"33. The scheme under Sections 8 and 9 of the Code, appears to be that an operational creditor, as defined, may, on the occurrence of a default (i.e., on non-payment of a debt, any part whereof has become due and payable and has not been repaid), deliver a demand notice of such unpaid operational debt or deliver the copy of an invoice demanding payment of such amount to the corporate debtor in the form set out in Rule 5 of the Insolvency and Bankruptcy (Application to Adjudicating Authority) Rules, 2016 read with Form 3 or 4, as the case may be (Section 8(1)). Within a period of 10 days of the receipt of such demand notice or copy of invoice, the corporate debtor must bring to the notice of the operational creditor the existence of a dispute and/or the record of the pendency of a suit or arbitration proceeding filed before the receipt of such notice or invoice in relation to such dispute (Section 8(2)(a). What is important is that the existence of the dispute and/or the suit or arbitration proceeding must be pre-existing i.e. it must exist before the receipt of the demand notice or invoice, as the case may be. In case the unpaid operational debt has been repaid, the corporate debtor shall within a period of 10 days send an attested copy of the record of the electronic transfer of the unpaid amount from the bank account of the corporate debtor or send an attested copy of the record that the operational creditor has encashed a cheque or otherwise received payment from the corporate debtor (Section 8(2)(b). It is only if, after the expiry of the period of the said 10 days, the operational creditor does not either receive payment from the corporate debtor or notice of dispute, that the operational creditor may trigger the insolvency process by filing an application before the adjudicating authority under Sections 9(1) and 9(2). This application is to be filed under Rule 6 of the Insolvency and Bankruptcy (Application to Adjudicating Authority) Rules, 2016 in Form 5, accompanied with documents and records that are required under the said form. Under Rule 6(2), the applicant is to dispatch by registered post or speed post, a copy of the application to the registered office of the corporate debtor. Under Section 9(3), along with the application, the statutory requirement is to furnish a copy of the invoice or demand notice, an affidavit to the effect that there is no notice given by the corporate debtor relating to a dispute of the unpaid operational debt and a copy of the certificate from the financial institution maintaining accounts of the operational creditor confirming that there is no payment of an unpaid operational debt by the corporate debtor. Apart from this information, the other information required under Form 5 is also to be given. Once this is done, the adjudicating authority may either admit the application or reject it. If the application made under sub-section (2) is incomplete, the adjudicating authority, under the proviso to sub-section 5, may give a notice to the applicant to rectify defects within 7 days of the receipt of the notice from the adjudicating authority to make the application complete. Once this is done, and the adjudicating authority finds that either there is no repayment of the unpaid operational debt after the invoice (Section 9(5)(i)(b) or the invoice or notice of payment to the corporate debtor has been delivered by the operational creditor (Section 9(5)(i)(c), or that no notice of dispute has been received by the operational creditor from the corporate debtor or that there is record of such dispute in the information utility (Section 9(5)(i)(d), or that there is no disciplinary proceeding pending against any resolution professional proposed by the operational creditor (Section 9(5)(i)(e), it shall admit the application within 14 days of the receipt of the application, after which the corporate insolvency resolution process gets triggered. On the other hand, the adjudicating authority shall, within 14 days of the receipt of an application by the operational creditor, reject such application if the application is incomplete and has not been completed within the period of 7 days granted by the proviso (Section 9(5)(ii)(a). It may also reject the application where there has been repayment of the operational debt (Section 9(5)(ii)(b), or the creditor has not delivered the invoice or notice for payment to the corporate debtor (Section 9(5)(ii)(c). It may also reject the application if the notice of dispute has been received by the operational creditor or there is a record of dispute in the information utility (Section 9(5)(ii)(d). Section 9(5)(ii)(d) refers to the notice of an existing dispute that has so been received, as it must read with Section 8(2)(a). Also, if any disciplinary proceeding is pending against any proposed resolution professional, the application may be rejected (Section 9(5)(ii)(e).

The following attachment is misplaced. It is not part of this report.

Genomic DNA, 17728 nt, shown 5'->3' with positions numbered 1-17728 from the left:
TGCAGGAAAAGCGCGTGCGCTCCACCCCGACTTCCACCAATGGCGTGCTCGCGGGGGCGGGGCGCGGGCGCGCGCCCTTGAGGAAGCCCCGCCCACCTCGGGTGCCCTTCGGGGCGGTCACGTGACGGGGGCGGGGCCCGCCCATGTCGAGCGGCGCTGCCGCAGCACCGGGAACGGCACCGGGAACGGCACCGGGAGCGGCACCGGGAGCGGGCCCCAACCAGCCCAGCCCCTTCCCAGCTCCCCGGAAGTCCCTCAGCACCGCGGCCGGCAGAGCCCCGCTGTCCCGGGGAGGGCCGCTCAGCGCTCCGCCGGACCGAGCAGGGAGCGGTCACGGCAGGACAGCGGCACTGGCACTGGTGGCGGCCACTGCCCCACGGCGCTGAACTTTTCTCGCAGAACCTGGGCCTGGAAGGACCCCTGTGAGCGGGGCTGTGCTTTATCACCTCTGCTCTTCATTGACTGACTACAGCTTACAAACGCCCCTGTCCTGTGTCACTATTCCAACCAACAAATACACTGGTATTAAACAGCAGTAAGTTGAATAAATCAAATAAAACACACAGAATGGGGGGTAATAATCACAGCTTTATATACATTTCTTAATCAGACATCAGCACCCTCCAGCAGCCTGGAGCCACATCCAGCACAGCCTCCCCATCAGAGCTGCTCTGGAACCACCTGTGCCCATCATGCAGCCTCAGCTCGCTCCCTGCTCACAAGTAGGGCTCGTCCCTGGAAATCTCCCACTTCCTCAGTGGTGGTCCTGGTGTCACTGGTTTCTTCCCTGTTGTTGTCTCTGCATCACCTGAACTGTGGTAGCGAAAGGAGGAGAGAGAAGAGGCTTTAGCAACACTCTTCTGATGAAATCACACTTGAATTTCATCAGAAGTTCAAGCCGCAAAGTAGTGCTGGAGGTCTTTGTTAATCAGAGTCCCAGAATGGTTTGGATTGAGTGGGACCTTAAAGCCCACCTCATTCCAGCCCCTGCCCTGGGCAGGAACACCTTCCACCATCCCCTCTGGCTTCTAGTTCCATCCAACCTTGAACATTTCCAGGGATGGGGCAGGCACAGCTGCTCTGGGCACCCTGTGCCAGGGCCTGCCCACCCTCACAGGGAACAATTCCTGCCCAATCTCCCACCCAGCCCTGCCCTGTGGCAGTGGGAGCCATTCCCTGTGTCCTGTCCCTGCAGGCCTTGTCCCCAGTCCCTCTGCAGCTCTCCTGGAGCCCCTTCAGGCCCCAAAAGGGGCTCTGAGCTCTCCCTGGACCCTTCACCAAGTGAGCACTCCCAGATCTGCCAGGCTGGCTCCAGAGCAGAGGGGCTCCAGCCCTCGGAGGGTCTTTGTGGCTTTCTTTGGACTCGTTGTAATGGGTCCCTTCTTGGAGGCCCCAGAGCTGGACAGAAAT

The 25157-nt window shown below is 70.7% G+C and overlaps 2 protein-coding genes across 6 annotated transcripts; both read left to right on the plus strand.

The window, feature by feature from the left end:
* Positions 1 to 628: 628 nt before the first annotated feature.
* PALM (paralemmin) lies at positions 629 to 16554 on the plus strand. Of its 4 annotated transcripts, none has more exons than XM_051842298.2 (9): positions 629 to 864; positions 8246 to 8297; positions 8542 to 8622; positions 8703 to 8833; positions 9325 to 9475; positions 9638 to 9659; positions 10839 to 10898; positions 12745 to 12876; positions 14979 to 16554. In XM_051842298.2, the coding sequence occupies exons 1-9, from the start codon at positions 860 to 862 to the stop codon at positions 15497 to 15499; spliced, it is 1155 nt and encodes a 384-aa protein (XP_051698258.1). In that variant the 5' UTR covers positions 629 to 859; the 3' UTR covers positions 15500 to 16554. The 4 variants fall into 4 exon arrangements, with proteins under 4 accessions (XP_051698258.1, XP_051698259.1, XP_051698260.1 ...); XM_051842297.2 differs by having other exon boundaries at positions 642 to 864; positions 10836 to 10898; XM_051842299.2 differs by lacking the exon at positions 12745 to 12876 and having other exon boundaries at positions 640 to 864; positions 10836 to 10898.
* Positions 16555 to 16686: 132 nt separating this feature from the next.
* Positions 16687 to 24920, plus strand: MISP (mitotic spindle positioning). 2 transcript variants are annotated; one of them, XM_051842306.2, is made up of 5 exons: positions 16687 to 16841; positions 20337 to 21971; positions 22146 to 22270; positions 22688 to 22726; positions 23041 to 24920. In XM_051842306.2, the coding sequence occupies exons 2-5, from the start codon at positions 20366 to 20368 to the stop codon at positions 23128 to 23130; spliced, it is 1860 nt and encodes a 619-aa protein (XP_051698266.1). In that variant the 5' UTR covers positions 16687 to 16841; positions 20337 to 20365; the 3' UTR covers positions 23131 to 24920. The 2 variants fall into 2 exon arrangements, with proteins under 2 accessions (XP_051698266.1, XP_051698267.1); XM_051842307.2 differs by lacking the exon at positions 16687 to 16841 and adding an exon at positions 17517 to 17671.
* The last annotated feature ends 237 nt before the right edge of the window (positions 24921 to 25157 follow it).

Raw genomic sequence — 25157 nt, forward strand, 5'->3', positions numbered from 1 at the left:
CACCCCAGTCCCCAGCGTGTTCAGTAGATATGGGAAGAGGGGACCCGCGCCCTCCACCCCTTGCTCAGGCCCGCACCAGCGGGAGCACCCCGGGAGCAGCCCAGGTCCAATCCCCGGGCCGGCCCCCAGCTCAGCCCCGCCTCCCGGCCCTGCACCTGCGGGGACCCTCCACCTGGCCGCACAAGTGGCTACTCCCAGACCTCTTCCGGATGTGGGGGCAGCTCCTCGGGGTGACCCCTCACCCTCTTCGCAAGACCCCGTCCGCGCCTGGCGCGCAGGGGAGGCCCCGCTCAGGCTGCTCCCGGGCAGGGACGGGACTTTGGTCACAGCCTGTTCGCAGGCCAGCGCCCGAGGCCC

34. Therefore, the adjudicating authority, when examining an application under Section 9 of the Act will have to determine: